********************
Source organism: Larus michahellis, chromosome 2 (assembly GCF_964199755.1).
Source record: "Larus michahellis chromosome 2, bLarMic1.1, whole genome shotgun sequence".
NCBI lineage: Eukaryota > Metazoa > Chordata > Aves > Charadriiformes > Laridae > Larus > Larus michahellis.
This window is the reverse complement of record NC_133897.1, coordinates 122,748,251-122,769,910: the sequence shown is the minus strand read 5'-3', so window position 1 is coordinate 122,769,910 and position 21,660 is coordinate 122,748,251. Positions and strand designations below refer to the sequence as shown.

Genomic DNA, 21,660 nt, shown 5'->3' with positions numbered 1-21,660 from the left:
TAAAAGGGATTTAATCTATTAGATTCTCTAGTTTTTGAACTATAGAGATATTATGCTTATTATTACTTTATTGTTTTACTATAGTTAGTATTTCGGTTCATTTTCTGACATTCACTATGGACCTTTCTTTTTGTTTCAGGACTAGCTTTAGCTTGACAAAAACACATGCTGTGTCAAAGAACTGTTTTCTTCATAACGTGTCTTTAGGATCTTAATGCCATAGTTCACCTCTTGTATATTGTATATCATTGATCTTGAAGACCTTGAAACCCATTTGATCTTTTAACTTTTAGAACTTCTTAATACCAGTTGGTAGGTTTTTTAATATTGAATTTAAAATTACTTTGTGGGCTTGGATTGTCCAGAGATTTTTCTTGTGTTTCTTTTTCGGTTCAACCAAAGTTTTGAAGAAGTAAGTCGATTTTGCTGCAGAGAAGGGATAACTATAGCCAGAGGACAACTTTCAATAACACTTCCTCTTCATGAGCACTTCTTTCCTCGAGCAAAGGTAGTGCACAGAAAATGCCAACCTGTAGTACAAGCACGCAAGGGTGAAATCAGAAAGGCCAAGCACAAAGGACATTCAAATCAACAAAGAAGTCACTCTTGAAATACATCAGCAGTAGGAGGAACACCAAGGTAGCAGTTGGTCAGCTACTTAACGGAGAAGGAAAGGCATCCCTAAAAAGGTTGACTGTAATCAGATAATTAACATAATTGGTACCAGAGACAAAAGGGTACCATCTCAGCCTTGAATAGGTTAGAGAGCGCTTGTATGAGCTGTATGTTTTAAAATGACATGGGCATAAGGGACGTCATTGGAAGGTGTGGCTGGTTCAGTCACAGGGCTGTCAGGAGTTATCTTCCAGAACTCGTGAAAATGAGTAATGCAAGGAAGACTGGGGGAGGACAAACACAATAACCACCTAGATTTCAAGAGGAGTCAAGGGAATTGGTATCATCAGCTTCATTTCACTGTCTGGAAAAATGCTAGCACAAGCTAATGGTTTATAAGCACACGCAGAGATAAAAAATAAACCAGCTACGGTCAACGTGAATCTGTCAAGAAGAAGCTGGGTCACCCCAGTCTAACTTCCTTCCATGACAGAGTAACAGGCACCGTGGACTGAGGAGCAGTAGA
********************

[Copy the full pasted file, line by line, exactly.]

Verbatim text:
Source organism: Larus michahellis, chromosome 2 (assembly GCF_964199755.1).
Source record: "Larus michahellis chromosome 2, bLarMic1.1, whole genome shotgun sequence".
NCBI lineage: Eukaryota > Metazoa > Chordata > Aves > Charadriiformes > Laridae > Larus > Larus michahellis.
This window is the reverse complement of record NC_133897.1, coordinates 122,748,251-122,769,910: the sequence shown is the minus strand read 5'-3', so window position 1 is coordinate 122,769,910 and position 21,660 is coordinate 122,748,251. Positions and strand designations below refer to the sequence as shown.

Genomic DNA, 21,660 nt, shown 5'->3' with positions numbered 1-21,660 from the left:
TAAAAGGGATTTAATCTATTAGATTCTCTAGTTTTTGAACTATAGAGATATTATGCTTATTATTACTTTATTGTTTTACTATAGTTAGTATTTCGGTTCATTTTCTGACATTCACTATGGACCTTTCTTTTTGTTTCAGGACTAGCTTTAGCTTGACAAAAACACATGCTGTGTCAAAGAACTGTTTTCTTCATAACGTGTCTTTAGGATCTTAATGCCATAGTTCACCTCTTGTATATTGTATATCATTGATCTTGAAGACCTTGAAACCCATTTGATCTTTTAACTTTTAGAACTTCTTAATACCAGTTGGTAGGTTTTTTAATATTGAATTTAAAATTACTTTGTGGGCTTGGATTGTCCAGAGATTTTTCTTGTGTTTCTTTTTCGGTTCAACCAAAGTTTTGAAGAAGTAAGTCGATTTTGCTGCAGAGAAGGGATAACTATAGCCAGAGGACAACTTTCAATAACACTTCCTCTTCATGAGCACTTCTTTCCTCGAGCAAAGGTAGTGCACAGAAAATGCCAACCTGTAGTACAAGCACGCAAGGGTGAAATCAGAAAGGCCAAGCACAAAGGACATTCAAATCAACAAAGAAGTCACTCTTGAAATACATCAGCAGTAGGAGGAACACCAAGGTAGCAGTTGGTCAGCTACTTAACGGAGAAGGAAAGGCATCCCTAAAAAGGTTGACTGTAATCAGATAATTAACATAATTGGTACCAGAGACAAAAGGGTACCATCTCAGCCTTGAATAGGTTAGAGAGCGCTTGTATGAGCTGTATGTTTTAAAATGACATGGGCATAAGGGACGTCATTGGAAGGTGTGGCTGGTTCAGTCACAGGGCTGTCAGGAGTTATCTTCCAGAACTCGTGAAAATGAGTAATGCAAGGAAGACTGGGGGAGGACAAACACAATAACCACCTAGATTTCAAGAGGAGTCAAGGGAATTGGTATCATCAGCTTCATTTCACTGTCTGGAAAAATGCTAGCACAAGCTAATGGTTTATAAGCACACGCAGAGATAAAAAATAAACCAGCTACGGTCAACGTGAATCTGTCAAGAAGAAGCTGGGTCACCCCAGTCTAACTTCCTTCCATGACAGAGTAACAGGCACCGTGGACTGAGGAGCAGTAGA